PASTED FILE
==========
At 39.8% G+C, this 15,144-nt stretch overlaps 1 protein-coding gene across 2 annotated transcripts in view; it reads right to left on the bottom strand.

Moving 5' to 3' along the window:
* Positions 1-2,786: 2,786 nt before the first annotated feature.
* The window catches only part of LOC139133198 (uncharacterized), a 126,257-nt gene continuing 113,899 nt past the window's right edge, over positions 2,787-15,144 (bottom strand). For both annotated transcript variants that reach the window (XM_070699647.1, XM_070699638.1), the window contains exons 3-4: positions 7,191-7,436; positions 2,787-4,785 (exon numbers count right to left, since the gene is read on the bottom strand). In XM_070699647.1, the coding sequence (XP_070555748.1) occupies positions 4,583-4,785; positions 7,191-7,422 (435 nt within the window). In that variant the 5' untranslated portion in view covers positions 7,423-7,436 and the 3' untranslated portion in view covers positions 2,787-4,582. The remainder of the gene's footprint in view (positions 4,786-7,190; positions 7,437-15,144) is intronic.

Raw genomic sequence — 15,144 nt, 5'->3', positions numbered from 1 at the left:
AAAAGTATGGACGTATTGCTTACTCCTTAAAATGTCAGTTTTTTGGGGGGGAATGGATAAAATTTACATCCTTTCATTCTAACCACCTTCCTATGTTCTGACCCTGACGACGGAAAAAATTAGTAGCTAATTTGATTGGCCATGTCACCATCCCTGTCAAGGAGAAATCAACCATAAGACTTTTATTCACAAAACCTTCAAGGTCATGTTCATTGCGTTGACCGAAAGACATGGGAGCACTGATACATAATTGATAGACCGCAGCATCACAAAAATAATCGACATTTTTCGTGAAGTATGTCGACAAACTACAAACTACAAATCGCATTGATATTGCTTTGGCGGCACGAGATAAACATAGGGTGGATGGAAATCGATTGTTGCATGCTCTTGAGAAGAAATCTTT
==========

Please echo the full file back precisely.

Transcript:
At 39.8% G+C, this 15,144-nt stretch overlaps 1 protein-coding gene across 2 annotated transcripts in view; it reads right to left on the bottom strand.

Moving 5' to 3' along the window:
* Positions 1-2,786: 2,786 nt before the first annotated feature.
* The window catches only part of LOC139133198 (uncharacterized), a 126,257-nt gene continuing 113,899 nt past the window's right edge, over positions 2,787-15,144 (bottom strand). For both annotated transcript variants that reach the window (XM_070699647.1, XM_070699638.1), the window contains exons 3-4: positions 7,191-7,436; positions 2,787-4,785 (exon numbers count right to left, since the gene is read on the bottom strand). In XM_070699647.1, the coding sequence (XP_070555748.1) occupies positions 4,583-4,785; positions 7,191-7,422 (435 nt within the window). In that variant the 5' untranslated portion in view covers positions 7,423-7,436 and the 3' untranslated portion in view covers positions 2,787-4,582. The remainder of the gene's footprint in view (positions 4,786-7,190; positions 7,437-15,144) is intronic.

Raw genomic sequence — 15,144 nt, 5'->3', positions numbered from 1 at the left:
AAAAGTATGGACGTATTGCTTACTCCTTAAAATGTCAGTTTTTTGGGGGGGAATGGATAAAATTTACATCCTTTCATTCTAACCACCTTCCTATGTTCTGACCCTGACGACGGAAAAAATTAGTAGCTAATTTGATTGGCCATGTCACCATCCCTGTCAAGGAGAAATCAACCATAAGACTTTTATTCACAAAACCTTCAAGGTCATGTTCATTGCGTTGACCGAAAGACATGGGAGCACTGATACATAATTGATAGACCGCAGCATCACAAAAATAATCGACATTTTTCGTGAAGTATGTCGACAAACTACAAACTACAAATCGCATTGATATTGCTTTGGCGGCACGAGATAAACATAGGGTGGATGGAAATCGATTGTTGCATGCTCTTGAGAAGAAATCTTT